It’s official – ever since that July morning in 1981 when I awakened at 4 am to watch the wedding of Princess Diana and Prince Charles – I am a Royal follower. In fact, I have been catching British Royal moments ever since. And in just two days when Prince William and Princess Kate arrive in New York City I will be there too. I am compelled to see what Kate will be wearing; she understands her personal style so well. And I love that this Royal couple are such positive British ambassadors, because as modern as they are, they are also quintessentially, British. How do I know? No one wears a fascinator like Princess Kate!
So, even though this will be a first trip to New York for Prince William and Princess Kate, it will be a first for us Americans, too; to see the best of British fashion up close and personal. A win-win, I would say. And I am fascinated by Kate’s fascinators.
A model from Philip Treacy’s Spring/Summer 2013 collection Photo Credit: AP Photo/Jonathan Short September 16, 2012
While the fashion world moves on to Milan and Paris, something special happened in London last week that is worth mentioning: British designer and milliner Philip Treacy did something significant. After 13 years away from the runway, he returned and presented his collection at London Fashion Week featuring a cast of entirely black models. Some of us in The States know him for designing hats and fascinators for the royal family (remember Princess Beatrice’s beige “pretzel-shaped” fascinator at last year’s royal wedding?), but hopefully his intention to bring diversity to his show will lead to more equality in the world of fashion-at-large. Kenya Hunt, style director at Metro International comments: “The real sign of progress is when we begin to see black women integrated into the runway in a regular, consistent and organic way … we need to see black girls on the runway as often as we do on the street.”
I say hat’s off to Philip Treacy for making me think.
One year ago today, I awakened early to watch Prince William marry Kate Middleton. It was a beautiful wedding and I was reminded that I did the very same thing a few decades earlier, while vacationing in Canada, when I also awakened early to watch William’s mother, Lady Diana Spencer, marry Prince Charles. It is a great time for all things British. Today’s anniversary, Queen Elizabeth II’s Diamond Jubilee celebration in June, marking the 60th anniversary of the queen’s ascent to the throne, and the Summer Olympics, to be held in London in July and August.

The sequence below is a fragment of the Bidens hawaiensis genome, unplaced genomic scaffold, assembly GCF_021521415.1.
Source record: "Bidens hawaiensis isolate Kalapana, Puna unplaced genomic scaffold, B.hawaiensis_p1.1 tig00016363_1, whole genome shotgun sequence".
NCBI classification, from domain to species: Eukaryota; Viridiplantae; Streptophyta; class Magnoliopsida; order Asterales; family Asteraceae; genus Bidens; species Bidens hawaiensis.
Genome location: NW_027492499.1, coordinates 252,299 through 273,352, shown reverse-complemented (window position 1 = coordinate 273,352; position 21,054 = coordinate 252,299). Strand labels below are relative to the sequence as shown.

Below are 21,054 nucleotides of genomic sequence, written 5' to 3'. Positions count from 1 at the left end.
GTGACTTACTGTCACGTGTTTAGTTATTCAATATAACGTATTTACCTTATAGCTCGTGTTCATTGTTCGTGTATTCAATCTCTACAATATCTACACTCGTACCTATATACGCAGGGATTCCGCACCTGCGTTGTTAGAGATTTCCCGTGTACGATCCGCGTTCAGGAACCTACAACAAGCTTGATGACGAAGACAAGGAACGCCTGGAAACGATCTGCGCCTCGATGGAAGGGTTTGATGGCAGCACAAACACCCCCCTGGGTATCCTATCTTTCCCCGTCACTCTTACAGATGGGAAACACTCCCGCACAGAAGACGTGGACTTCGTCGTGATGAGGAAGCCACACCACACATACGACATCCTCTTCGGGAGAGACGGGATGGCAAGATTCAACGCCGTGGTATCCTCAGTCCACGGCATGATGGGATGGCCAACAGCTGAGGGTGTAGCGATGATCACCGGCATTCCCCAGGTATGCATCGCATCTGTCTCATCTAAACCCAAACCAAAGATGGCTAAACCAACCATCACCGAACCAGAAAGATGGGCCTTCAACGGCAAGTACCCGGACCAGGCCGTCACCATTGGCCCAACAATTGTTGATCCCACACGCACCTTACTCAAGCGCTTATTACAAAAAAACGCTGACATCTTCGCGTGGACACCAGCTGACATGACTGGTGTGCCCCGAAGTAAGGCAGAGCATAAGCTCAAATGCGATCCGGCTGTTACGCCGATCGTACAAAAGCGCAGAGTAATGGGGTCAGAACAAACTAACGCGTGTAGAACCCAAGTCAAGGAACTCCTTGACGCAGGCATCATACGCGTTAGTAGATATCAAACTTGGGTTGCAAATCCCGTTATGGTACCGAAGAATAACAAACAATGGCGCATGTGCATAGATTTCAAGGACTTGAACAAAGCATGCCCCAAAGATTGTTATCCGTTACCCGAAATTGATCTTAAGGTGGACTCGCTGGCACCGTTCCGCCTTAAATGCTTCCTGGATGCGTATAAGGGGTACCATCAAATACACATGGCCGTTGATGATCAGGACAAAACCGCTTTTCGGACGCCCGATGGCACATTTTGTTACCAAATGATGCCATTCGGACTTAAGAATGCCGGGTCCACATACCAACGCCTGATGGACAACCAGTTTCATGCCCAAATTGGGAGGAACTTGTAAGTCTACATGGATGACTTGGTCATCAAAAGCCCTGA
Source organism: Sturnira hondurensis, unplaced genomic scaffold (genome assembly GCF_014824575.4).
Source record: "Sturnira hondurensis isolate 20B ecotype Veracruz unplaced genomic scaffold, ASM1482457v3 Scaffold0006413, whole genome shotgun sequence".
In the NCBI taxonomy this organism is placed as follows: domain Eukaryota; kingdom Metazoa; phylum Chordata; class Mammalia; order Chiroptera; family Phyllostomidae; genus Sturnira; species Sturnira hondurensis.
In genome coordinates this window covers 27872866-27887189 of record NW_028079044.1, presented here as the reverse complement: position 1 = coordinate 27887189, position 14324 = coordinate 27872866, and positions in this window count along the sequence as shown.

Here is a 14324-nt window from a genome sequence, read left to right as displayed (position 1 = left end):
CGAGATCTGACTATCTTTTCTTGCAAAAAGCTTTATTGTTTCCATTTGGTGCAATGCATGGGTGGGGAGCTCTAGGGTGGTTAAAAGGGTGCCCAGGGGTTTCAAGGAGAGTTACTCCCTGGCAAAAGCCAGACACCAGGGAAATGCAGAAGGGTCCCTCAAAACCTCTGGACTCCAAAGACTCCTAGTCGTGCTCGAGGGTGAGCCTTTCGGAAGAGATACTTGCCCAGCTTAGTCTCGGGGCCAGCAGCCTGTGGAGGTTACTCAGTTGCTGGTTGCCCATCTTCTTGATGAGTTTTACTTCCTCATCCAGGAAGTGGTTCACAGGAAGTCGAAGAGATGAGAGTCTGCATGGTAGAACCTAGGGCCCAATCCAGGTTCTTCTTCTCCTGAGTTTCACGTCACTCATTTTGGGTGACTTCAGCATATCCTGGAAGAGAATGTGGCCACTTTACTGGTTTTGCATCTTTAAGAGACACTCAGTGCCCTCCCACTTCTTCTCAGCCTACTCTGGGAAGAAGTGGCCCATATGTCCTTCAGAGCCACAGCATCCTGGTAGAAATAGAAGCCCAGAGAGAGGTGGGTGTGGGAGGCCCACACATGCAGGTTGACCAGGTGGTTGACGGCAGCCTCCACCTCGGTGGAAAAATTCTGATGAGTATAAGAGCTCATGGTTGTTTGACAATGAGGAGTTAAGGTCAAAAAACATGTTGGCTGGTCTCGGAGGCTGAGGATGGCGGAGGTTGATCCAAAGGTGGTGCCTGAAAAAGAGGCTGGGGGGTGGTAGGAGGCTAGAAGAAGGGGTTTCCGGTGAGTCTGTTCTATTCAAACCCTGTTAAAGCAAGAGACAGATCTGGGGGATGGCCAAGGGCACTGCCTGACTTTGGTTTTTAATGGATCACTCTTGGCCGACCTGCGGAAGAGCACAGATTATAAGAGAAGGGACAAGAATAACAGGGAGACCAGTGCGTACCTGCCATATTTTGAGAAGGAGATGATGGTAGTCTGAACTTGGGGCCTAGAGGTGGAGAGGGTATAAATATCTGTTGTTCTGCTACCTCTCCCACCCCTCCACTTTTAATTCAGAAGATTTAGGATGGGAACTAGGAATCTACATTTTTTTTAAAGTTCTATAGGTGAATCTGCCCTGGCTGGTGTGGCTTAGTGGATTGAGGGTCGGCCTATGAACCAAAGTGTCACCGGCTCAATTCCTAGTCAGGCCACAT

I wonder … how does British fashion differ from American fashion? I asked two friends, one born and raised in England and one who recently vacationed in London, to help me answer the question. In general, British fashion is more whimsical and perhaps less formal and polished than American fashion. There is one big difference, however: NO ONE in England walks around in sweats and yoga pants. Brits keep their looks casual without wearing exercise wear (unless they are exercising). Of course, when the British dress up for more formal occasions, they love to wear hats and fascinators, and I have yet to see that here. I like the fashion choices Princess Catherine is making; elegant and formal when needed (especially her choice in dresses and neutral pumps), and casual chic and understated whenever possible.
“Once I read a story about a butterfly in the subway, and today, I saw one. It got on at 42nd, and off at 59th, where, I assume it was going to Bloomingdale’s to buy a hat that will turn out to be a mistake – as almost all hats are.” Kathleen Kelly, “You’ve Got Mail”
Hats and Butterflies. Both are sure signs that spring is here. I have a thing for hats; I am always trying them on when I find myself in a department store or boutique, and I imagine myself wearing one. Suddenly, a powerful feeling comes over me that I need to have that particular hat; that my life will be more exciting when I wear that hat. However, too often I have bought hats that sit in my closet, never to be worn in the outside, real world.
The other day, I tried on a straw cowboy hat at Nordstrom. It was sitting there, lonely, just near the exit, waiting to be tried on. So I obliged …